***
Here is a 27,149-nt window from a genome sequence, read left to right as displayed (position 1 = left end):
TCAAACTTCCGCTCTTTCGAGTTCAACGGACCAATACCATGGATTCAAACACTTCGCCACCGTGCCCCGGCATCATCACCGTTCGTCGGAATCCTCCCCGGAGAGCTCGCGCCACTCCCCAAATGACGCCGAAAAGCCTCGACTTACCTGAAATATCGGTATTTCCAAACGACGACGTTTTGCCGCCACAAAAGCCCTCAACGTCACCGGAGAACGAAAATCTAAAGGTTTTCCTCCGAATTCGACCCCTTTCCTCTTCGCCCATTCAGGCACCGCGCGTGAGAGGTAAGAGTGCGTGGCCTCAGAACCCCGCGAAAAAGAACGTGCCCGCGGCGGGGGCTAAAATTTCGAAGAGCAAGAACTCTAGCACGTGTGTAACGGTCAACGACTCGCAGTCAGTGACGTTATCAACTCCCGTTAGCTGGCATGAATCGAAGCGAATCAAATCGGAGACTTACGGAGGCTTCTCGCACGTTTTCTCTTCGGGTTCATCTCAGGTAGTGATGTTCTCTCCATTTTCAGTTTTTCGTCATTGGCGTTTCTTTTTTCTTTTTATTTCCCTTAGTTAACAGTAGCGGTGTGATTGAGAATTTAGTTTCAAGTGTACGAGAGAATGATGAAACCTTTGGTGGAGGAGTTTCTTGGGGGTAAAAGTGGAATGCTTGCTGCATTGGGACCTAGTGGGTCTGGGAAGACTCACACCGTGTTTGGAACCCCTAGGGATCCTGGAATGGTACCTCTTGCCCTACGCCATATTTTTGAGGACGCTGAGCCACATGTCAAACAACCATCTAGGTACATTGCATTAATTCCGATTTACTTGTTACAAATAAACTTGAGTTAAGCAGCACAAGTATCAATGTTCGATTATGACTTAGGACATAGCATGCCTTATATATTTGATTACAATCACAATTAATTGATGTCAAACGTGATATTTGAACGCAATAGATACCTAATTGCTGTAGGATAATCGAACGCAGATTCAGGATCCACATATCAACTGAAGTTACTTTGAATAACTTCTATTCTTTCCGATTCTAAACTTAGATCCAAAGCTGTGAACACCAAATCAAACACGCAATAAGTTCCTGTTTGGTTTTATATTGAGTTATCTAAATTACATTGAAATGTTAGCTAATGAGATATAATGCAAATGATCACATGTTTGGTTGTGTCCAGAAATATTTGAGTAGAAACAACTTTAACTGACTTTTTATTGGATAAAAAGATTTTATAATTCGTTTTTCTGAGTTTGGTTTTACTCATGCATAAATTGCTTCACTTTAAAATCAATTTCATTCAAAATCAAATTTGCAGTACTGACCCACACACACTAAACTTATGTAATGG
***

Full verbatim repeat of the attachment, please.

Here is a 27,149-nt window from a genome sequence, read left to right as displayed (position 1 = left end):
TCAAACTTCCGCTCTTTCGAGTTCAACGGACCAATACCATGGATTCAAACACTTCGCCACCGTGCCCCGGCATCATCACCGTTCGTCGGAATCCTCCCCGGAGAGCTCGCGCCACTCCCCAAATGACGCCGAAAAGCCTCGACTTACCTGAAATATCGGTATTTCCAAACGACGACGTTTTGCCGCCACAAAAGCCCTCAACGTCACCGGAGAACGAAAATCTAAAGGTTTTCCTCCGAATTCGACCCCTTTCCTCTTCGCCCATTCAGGCACCGCGCGTGAGAGGTAAGAGTGCGTGGCCTCAGAACCCCGCGAAAAAGAACGTGCCCGCGGCGGGGGCTAAAATTTCGAAGAGCAAGAACTCTAGCACGTGTGTAACGGTCAACGACTCGCAGTCAGTGACGTTATCAACTCCCGTTAGCTGGCATGAATCGAAGCGAATCAAATCGGAGACTTACGGAGGCTTCTCGCACGTTTTCTCTTCGGGTTCATCTCAGGTAGTGATGTTCTCTCCATTTTCAGTTTTTCGTCATTGGCGTTTCTTTTTTCTTTTTATTTCCCTTAGTTAACAGTAGCGGTGTGATTGAGAATTTAGTTTCAAGTGTACGAGAGAATGATGAAACCTTTGGTGGAGGAGTTTCTTGGGGGTAAAAGTGGAATGCTTGCTGCATTGGGACCTAGTGGGTCTGGGAAGACTCACACCGTGTTTGGAACCCCTAGGGATCCTGGAATGGTACCTCTTGCCCTACGCCATATTTTTGAGGACGCTGAGCCACATGTCAAACAACCATCTAGGTACATTGCATTAATTCCGATTTACTTGTTACAAATAAACTTGAGTTAAGCAGCACAAGTATCAATGTTCGATTATGACTTAGGACATAGCATGCCTTATATATTTGATTACAATCACAATTAATTGATGTCAAACGTGATATTTGAACGCAATAGATACCTAATTGCTGTAGGATAATCGAACGCAGATTCAGGATCCACATATCAACTGAAGTTACTTTGAATAACTTCTATTCTTTCCGATTCTAAACTTAGATCCAAAGCTGTGAACACCAAATCAAACACGCAATAAGTTCCTGTTTGGTTTTATATTGAGTTATCTAAATTACATTGAAATGTTAGCTAATGAGATATAATGCAAATGATCACATGTTTGGTTGTGTCCAGAAATATTTGAGTAGAAACAACTTTAACTGACTTTTTATTGGATAAAAAGATTTTATAATTCGTTTTTCTGAGTTTGGTTTTACTCATGCATAAATTGCTTCACTTTAAAATCAATTTCATTCAAAATCAAATTTGCAGTACTGACCCACACACACTAAACTTATGTAATGG